Politics

What Does It Mean When President Trump Takes Executive Actions?

January 26th 2017

By:
Mike Rothschild

In his first few days in office, President Donald Trump has signed a range of executive documents designed to implement his campaign promises. 

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While terms like executive order and executive action are used interchangeably, they actually have very different meanings, with different legal repercussions.

Trump has signed a number of documents in his first days in office, but just four are executive orders. These are orders to build the border wall, lay down new rules on sanctuary cities, expedite environmental reviews, and "minimize the economic burden" of the Affordable Care Act.

Everything else, from the restarting of the Keystone and Dakota Access Pipelines to withdrawing from the Trans-Pacific Partnership, was accomplished through an "executive memoranda."

So, what's the difference?

An executive order is a numbered, archived, legally binding directive from the President of the United States. The Constitution empowers the chief executive to issue such orders, and every president (other than William Henry Harrison, who died after a month) has issued at least one.

They aren't a substitute for laws, but can create policy when Congress can't or won't act. Executive orders have been used to launch some of the most important and controversial actions in American history, including the Emancipation Proclamation, the founding of the Manhattan Project to build the atomic bomb, the desegregation of the Armed Forces, the interning of Japanese Americans, and opening the Warren Commission, which investigation the assassination of President John F. Kennedy.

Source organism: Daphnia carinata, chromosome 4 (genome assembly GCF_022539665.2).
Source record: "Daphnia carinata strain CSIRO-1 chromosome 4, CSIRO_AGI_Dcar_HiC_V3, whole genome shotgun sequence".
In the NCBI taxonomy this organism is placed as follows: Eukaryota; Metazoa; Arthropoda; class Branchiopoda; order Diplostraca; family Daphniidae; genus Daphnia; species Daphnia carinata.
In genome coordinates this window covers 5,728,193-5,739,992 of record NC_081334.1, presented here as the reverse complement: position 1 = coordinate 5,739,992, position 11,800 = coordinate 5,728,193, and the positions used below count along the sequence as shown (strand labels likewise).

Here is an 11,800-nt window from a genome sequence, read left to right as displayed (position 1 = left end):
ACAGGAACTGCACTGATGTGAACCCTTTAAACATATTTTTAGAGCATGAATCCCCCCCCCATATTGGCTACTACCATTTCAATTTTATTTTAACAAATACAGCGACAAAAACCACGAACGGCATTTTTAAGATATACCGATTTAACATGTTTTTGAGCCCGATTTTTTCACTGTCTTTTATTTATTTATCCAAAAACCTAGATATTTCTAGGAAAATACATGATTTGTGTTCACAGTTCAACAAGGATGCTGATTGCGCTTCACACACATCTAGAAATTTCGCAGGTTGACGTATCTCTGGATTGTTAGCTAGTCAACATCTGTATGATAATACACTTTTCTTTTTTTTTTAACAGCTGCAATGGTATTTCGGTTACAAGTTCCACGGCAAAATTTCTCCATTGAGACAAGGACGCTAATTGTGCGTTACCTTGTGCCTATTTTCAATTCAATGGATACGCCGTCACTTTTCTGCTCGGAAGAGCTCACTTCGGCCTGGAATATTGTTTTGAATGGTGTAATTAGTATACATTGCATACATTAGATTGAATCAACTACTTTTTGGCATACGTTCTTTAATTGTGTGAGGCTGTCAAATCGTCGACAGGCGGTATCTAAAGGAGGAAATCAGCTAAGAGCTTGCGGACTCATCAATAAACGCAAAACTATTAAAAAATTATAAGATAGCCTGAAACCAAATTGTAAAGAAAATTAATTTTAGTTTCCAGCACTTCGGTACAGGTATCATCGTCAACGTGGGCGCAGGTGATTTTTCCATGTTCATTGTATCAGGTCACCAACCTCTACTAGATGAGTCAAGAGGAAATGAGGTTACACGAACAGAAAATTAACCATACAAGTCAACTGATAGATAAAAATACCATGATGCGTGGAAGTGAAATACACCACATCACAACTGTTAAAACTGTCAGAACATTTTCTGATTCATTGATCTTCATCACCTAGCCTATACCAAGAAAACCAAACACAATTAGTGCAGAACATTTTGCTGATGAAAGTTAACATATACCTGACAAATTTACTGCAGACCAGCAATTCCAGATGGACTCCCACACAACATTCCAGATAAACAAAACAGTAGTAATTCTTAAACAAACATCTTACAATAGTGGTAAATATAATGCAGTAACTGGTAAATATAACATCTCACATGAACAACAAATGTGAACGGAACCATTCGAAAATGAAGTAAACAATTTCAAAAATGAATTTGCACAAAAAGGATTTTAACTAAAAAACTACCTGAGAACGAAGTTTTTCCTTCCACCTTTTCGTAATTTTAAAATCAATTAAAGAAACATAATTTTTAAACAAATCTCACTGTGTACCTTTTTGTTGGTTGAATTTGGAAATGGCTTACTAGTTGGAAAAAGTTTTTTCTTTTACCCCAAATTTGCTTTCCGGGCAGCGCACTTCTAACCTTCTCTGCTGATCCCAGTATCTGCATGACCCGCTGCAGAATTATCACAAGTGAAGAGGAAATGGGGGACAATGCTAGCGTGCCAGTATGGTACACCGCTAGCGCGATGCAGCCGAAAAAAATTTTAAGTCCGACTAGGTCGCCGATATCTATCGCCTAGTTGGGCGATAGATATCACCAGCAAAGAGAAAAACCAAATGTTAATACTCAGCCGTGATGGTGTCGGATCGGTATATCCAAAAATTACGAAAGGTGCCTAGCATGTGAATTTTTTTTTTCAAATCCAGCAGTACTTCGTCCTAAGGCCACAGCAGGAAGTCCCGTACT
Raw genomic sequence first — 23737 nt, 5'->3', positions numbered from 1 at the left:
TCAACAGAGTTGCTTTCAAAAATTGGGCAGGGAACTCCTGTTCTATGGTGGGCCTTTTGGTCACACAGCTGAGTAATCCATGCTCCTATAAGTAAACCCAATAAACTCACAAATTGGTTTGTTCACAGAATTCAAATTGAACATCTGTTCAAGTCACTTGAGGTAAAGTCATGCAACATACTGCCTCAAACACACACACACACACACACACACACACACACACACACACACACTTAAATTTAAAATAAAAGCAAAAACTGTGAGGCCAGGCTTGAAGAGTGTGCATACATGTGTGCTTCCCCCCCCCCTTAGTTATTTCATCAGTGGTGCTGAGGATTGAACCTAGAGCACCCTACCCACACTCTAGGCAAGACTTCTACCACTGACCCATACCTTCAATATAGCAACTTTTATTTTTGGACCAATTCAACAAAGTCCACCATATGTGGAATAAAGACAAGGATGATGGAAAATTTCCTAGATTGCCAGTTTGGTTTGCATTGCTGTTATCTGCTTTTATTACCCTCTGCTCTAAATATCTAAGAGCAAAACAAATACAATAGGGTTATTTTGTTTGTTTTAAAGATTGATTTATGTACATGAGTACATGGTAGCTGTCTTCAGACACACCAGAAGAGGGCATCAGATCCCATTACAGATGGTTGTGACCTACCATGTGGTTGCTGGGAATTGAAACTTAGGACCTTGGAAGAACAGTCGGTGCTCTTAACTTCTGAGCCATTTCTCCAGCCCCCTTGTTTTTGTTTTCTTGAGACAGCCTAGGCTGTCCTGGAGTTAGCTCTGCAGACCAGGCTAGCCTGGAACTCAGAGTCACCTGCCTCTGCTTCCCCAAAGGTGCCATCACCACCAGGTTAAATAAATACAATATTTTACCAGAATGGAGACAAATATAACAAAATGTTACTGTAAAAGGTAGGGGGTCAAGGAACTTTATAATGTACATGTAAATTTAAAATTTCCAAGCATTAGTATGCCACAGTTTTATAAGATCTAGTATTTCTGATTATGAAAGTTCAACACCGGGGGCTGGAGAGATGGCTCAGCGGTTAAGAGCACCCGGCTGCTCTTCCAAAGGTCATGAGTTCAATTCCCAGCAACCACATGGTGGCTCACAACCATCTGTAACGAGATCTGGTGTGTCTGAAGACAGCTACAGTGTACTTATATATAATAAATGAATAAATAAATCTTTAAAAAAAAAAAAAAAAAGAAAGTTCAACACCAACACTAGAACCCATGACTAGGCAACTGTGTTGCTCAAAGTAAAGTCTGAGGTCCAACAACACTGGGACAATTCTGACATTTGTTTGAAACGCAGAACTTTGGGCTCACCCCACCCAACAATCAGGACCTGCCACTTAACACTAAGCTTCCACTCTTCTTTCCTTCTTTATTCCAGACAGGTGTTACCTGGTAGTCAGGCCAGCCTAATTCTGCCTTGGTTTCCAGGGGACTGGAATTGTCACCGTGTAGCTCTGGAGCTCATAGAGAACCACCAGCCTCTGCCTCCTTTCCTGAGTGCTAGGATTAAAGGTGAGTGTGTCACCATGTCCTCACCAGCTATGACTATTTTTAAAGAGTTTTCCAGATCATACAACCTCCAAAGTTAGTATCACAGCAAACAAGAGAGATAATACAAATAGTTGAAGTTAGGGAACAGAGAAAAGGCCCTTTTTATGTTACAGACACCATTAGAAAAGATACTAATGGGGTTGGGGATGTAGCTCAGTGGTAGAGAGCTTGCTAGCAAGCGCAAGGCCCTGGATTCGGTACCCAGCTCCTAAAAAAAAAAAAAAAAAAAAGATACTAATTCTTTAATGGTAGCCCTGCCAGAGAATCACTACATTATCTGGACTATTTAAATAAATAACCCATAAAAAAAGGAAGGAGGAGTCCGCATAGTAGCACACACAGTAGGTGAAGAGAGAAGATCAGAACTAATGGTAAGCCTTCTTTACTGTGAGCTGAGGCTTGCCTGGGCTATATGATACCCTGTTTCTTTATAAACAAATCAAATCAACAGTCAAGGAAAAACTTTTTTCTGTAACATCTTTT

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While they often depend on further legislation, such as appropriations from Congress, they have the full weight of the Constitution supporting them. They also can only be amended or canceled by another executive order, except in rare cases where the Supreme Court has overturned them.

Below the executive order is the executive actionwhich is a non-binding directive that a president might use to advance policies that they can't actually turn into laws because of a hostile legislature.

President Barack Obama was the first to make wide-ranging use of executive actions, and took criticism for employing them as a work-around for a non-cooperative Congress. The two dozen policies Obama signed in the wake of the Sandy Hook shooting to strengthen mental health and reduce gun violence were all executive actions. His changes to immigration policy in 2014, including expansion of the controversial Deferred Action for Childhood Arrivals plan, came through executive actions, too. 

The executive memorandum (also called a presidential memorandum), which Obama also used extensively, and which Trump has already employed, is very similar to an executive order. But it has a more limited scope, and usually applies to just one agency. Trump's orders to freeze federal hiring and to restart building the Dakota Access Pipeline were actually executive memoranda, as were Obama's directive normalizing relations with Cuba. They're un-numbered, are exempt from many cost reporting rules, and most aren't published.

Finally, there's the presidential proclamation, which doesn't have legal standing unless authorized by Congress or previous law. Some are purely ceremonial, such as the honoring of various groups or observance of national holidays. But others, such as pardons, declarations of disaster areas, or the use of land for national monuments are important tools a president can use.

They can be as consequential as President Gerald Ford's pardon of Richard Nixon and President George Washington's declaration of neutrality in the Napoleonic Wars 1793, or as meaningless as President Ronald Reagan's declaration of National Catfish Day in 1987. Among Trump's first actions in office was to sign a presidential proclamation calling his inauguration day a "national day of patriotism." He also declared "National School Choice Week" from January 22-28.

 

 

While it's typical for presidents to begin their term by signing executive orders that put their own stamp on the office, the wave of speedy signings has created concerns that the orders aren't being reviewed by government agencies, are open to legal challenges, and might clash with existing policies.

For example, after Trump's memoranda to restart the Keystone XL pipeline was signed, industry officials were concerned that it might conflict with a $15 billion legal claim being filed by pipeline builder TransCanada.